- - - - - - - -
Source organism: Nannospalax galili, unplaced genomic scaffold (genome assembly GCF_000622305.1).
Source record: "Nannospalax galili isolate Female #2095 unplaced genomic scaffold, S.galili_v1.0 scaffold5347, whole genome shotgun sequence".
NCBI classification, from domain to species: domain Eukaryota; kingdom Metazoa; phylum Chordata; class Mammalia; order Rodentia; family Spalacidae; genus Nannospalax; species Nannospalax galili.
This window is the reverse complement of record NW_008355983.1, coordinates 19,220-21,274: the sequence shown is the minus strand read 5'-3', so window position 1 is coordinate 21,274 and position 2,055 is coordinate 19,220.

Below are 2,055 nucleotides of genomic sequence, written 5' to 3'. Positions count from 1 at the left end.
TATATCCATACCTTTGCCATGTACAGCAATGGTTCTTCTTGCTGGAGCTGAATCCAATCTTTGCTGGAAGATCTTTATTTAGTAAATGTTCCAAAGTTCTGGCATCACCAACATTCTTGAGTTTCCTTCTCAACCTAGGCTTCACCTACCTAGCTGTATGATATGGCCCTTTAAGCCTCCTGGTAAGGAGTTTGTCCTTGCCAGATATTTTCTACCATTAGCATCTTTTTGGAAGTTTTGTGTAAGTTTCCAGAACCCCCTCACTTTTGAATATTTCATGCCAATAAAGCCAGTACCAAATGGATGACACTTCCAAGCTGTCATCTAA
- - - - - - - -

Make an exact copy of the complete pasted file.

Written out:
Source organism: Nannospalax galili, unplaced genomic scaffold (genome assembly GCF_000622305.1).
Source record: "Nannospalax galili isolate Female #2095 unplaced genomic scaffold, S.galili_v1.0 scaffold5347, whole genome shotgun sequence".
NCBI classification, from domain to species: domain Eukaryota; kingdom Metazoa; phylum Chordata; class Mammalia; order Rodentia; family Spalacidae; genus Nannospalax; species Nannospalax galili.
This window is the reverse complement of record NW_008355983.1, coordinates 19,220-21,274: the sequence shown is the minus strand read 5'-3', so window position 1 is coordinate 21,274 and position 2,055 is coordinate 19,220.

Below are 2,055 nucleotides of genomic sequence, written 5' to 3'. Positions count from 1 at the left end.
TATATCCATACCTTTGCCATGTACAGCAATGGTTCTTCTTGCTGGAGCTGAATCCAATCTTTGCTGGAAGATCTTTATTTAGTAAATGTTCCAAAGTTCTGGCATCACCAACATTCTTGAGTTTCCTTCTCAACCTAGGCTTCACCTACCTAGCTGTATGATATGGCCCTTTAAGCCTCCTGGTAAGGAGTTTGTCCTTGCCAGATATTTTCTACCATTAGCATCTTTTTGGAAGTTTTGTGTAAGTTTCCAGAACCCCCTCACTTTTGAATATTTCATGCCAATAAAGCCAGTACCAAATGGATGACACTTCCAAGCTGTCATCTAA